“Happiness depends on being free, and freedom depends on being courageous.”
*Warning* Spoilers ahead
After reading the prequel to The Hunger Games, I was in the mood to read a dystopian and this was the only dystopian book I had on my shelf, so I picked it up. I gave The Winner’s Curse 2.5 stars and my opinion of it may be slightly distorted because I was comparing it to The Hunger Games, which isn’t completely fair. I didn’t hate this book, but I didn’t live up to my expectations and the hype around it.
The idea of this book was so fascinating and drew me in immediately. I love reading romance and I thought that a romance between a general’s daughter and a slave seemed very interesting. It had so much potential, but it didn’t live up to it. For most of the book, I was bored and was counting down the pages until I was done. The last 150 pages (basically when Kestrel was Arin’s prisoner) was when I became invested in the story and what was happening. It made up for the rest of the story.
The other thing that I found interesting in this story was the politics between the Herrani and Valorian people. I love when books dive into politics and I thought that Marie Rutkoski did a great job dealing with this subject.
I appreciated that there was never any info-dumping and the world-building was great, especially for high fantasy. The history behind the two countries made complete sense and I love the small details that were thrown in about the world. It made it feel so much more real.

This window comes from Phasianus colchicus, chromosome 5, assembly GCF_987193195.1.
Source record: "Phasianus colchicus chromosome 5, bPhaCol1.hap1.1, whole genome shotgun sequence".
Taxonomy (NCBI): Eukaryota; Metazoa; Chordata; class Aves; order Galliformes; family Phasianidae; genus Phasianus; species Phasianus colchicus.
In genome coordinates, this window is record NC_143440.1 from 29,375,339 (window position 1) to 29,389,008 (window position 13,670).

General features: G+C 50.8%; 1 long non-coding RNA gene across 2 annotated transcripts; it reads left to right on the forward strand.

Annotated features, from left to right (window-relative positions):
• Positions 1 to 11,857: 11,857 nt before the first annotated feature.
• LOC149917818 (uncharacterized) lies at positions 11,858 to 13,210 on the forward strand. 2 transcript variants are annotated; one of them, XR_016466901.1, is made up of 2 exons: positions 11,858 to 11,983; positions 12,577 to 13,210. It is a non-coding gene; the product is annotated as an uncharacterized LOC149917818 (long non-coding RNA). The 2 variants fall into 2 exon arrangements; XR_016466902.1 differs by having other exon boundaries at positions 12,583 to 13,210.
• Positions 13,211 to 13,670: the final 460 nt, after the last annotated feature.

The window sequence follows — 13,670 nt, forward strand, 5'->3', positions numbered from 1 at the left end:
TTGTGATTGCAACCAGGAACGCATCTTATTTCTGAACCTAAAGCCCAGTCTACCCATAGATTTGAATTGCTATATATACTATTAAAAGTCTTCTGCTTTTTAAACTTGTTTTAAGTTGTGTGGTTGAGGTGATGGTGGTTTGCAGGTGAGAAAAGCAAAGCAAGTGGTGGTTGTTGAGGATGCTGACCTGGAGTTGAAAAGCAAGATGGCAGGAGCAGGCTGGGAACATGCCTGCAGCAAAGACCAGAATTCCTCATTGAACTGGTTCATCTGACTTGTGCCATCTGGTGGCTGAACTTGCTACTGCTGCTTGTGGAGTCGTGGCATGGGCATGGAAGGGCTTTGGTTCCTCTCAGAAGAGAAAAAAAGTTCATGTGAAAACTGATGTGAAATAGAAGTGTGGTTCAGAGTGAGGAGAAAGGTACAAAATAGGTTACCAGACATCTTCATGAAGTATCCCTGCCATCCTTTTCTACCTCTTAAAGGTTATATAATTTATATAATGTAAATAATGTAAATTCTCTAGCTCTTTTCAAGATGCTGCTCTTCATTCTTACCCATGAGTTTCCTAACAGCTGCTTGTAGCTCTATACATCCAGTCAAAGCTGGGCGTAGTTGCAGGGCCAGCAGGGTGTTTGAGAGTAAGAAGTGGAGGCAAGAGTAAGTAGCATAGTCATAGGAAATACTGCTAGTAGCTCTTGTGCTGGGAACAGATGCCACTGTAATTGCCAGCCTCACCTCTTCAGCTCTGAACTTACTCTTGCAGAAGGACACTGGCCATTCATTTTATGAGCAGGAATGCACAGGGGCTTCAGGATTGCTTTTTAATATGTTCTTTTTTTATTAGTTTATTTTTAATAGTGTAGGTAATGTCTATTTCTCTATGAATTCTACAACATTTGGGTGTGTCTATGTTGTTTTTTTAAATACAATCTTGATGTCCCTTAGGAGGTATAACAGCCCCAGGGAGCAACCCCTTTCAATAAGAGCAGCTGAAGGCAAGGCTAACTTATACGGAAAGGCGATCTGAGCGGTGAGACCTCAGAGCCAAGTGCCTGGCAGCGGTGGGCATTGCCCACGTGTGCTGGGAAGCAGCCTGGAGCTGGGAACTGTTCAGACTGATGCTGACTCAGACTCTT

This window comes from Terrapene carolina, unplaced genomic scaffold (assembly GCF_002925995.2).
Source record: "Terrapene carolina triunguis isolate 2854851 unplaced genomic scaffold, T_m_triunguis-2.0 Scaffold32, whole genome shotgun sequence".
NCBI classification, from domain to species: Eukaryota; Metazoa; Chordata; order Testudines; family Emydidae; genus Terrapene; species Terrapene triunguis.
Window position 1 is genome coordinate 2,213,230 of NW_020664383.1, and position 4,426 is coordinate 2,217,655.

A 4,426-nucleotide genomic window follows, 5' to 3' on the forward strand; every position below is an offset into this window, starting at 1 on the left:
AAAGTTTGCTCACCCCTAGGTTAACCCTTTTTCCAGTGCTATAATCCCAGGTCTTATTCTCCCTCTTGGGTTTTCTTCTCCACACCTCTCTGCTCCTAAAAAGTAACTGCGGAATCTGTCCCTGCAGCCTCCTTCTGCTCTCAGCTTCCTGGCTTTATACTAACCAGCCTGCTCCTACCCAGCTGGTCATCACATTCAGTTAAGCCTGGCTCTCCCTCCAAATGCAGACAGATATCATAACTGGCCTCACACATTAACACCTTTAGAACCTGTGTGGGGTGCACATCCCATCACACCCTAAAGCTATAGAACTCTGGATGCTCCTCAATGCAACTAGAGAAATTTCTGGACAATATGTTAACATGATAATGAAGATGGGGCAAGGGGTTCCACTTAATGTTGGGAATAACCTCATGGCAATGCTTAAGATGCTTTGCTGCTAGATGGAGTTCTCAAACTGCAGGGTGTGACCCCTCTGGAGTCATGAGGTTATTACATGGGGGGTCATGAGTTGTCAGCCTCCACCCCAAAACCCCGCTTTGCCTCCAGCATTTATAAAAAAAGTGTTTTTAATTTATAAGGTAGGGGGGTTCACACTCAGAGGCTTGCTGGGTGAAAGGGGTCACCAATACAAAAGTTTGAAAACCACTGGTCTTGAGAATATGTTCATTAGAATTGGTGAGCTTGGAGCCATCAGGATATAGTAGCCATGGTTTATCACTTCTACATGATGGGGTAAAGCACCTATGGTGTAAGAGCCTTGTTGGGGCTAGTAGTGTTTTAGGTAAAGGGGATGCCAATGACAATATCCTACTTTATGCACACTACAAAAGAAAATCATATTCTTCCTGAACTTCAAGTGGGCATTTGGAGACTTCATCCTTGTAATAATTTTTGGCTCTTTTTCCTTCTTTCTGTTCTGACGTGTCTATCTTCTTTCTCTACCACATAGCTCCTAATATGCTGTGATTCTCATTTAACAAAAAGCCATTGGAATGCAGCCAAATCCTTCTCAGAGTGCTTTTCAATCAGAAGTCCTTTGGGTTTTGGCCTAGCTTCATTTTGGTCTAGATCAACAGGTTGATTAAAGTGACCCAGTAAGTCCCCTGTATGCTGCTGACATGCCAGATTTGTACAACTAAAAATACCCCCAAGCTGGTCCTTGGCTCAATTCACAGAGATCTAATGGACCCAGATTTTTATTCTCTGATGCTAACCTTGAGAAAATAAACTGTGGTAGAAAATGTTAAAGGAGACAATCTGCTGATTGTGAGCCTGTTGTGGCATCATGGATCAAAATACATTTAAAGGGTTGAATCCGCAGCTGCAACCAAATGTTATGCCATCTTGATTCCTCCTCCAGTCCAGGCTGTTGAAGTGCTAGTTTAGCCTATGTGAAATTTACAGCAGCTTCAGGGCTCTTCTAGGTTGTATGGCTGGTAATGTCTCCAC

The main problem I had with The Winner’s Curse was the characters. I didn’t care for any of the characters and wasn’t affected by any of the deaths in this story. Kestrel’s only personality traits were that she didn’t want to be a soldier and that she likes music. I knew nothing else about her and I couldn’t list any of her character traits. I don’t have an opinion on Arin, the main love interest. He was just there and didn’t do anything that made me form an opinion on him. Jess was the only character I kind of liked as the rest were either insufferable (Cheat, Kestra’s dad, and Irex) and the others had zero personality.
This book was supposed to be about the romance between a slave and the general’s daughter, but it didn’t feel like that. When Arin was a slave, he never acted like one. I know that Kestrel was the one who gave him privileges, but that completely took away the feeling of a forbidden romance since he was able to do whatever he wanted.
I didn’t hate this book, but the sequel isn’t high on my to-read list. I’ll get to it eventually, but I’d rather read other books first. I was looking for a true dystopian because of The Hunger Games, but it was just a romance hidden in the dystopian genre. Hopefully, the sequel will have more action and live up to this story’s potential.